Designing a Method that Tests Two-Year-Olds’ Interpretation of the Lexical Relevance of Speech-Sound Distinctions

Jasmine is holding plush toy.




Professor of

Project Summary

I have always enjoyed my experiences interacting with children in volunteer settings, and so during my senior year, I decided to expand my interest in working with this age group to a context I had not yet explored: research. For my year-long independent project, I studied the language development of toddlers and witnessed firsthand the concepts I had learned in my developmental psychology and linguistics classes intersect. Specifically, I worked towards developing a method to test which speech sounds matter enough to toddlers to give a word new meaning.

Following from findings that toddlers are able to detect slight speech sound distinctions (e.g. the sound difference between “fine” and “vine”), I investigated whether this audible perception translated to the understanding that certain minimal sound contrasts imply lexical relevance. A previous study suggested that toddlers may perceive slightly novel words (e.g. “vish) as bad pronunciations of a familiar word (e.g. “fish”) when they are visually primed with an object referring to its familiar-pronunciation counterpart (e.g. a fish). In the touchscreen study I conducted which involved implementing a two-door box apparatus, I tried to eliminate the previous bias introduced by the situation of toddlers seeing a familiar object in front of them. However, I found that my design introduced a new bias of toddlers only choosing objects they can see. Following from this result, I am in the process of testing an interactive, modified version of the study that may allow toddlers to behave in a way that appropriately reflects their intuitions about sound meanings. I will conduct the whole experiment live and introduce a cute stuffed animal named Numpy who needs the toddlers’ help to get the toys she asks for (because Numpy has no arms). Though my new design will require further testing beyond my time at the lab, I have high hopes that the new design will help us get one step closer to the goal of investigating whether toddlers know how to apply their detection of minimal sound contrasts to their comprehension of word referents.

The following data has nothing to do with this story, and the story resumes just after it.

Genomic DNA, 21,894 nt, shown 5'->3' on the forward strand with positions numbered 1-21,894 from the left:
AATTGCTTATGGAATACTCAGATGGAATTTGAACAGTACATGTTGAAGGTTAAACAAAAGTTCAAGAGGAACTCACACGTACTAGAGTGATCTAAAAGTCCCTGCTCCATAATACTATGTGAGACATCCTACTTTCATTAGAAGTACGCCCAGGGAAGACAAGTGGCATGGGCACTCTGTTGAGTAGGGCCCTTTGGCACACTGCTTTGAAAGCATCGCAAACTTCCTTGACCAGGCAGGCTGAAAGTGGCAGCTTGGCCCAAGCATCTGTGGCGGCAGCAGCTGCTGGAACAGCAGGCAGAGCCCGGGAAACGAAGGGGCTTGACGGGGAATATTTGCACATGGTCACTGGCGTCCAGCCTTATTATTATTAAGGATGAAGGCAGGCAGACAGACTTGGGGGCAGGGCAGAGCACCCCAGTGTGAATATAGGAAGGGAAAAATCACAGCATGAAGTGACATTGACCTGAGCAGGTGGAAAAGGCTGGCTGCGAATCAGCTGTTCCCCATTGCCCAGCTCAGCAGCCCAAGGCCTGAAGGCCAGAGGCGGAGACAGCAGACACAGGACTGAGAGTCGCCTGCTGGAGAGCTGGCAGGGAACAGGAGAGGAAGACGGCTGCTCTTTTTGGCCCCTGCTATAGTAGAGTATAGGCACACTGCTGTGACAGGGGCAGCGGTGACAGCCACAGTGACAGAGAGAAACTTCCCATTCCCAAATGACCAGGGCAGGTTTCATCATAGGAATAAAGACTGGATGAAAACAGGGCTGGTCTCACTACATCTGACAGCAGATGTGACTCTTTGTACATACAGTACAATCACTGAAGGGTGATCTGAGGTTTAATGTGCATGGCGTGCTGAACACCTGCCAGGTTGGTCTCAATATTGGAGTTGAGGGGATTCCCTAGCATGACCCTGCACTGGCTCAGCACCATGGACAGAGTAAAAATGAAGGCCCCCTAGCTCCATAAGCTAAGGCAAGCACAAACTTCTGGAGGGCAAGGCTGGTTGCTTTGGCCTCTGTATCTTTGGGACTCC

I am immensely grateful for the opportunity to conduct my very first independent research with the help from the people at the Infant Language Center and with funding provided by the College Alumni Society. I have exercised my ability to think innovatively throughout various aspects of the research process and learned to accept that things might not always go as expected (and that’s okay!). Through this hands-on experience, I reached my goal of understanding the considerations and challenges involved when working with young children in a research setting.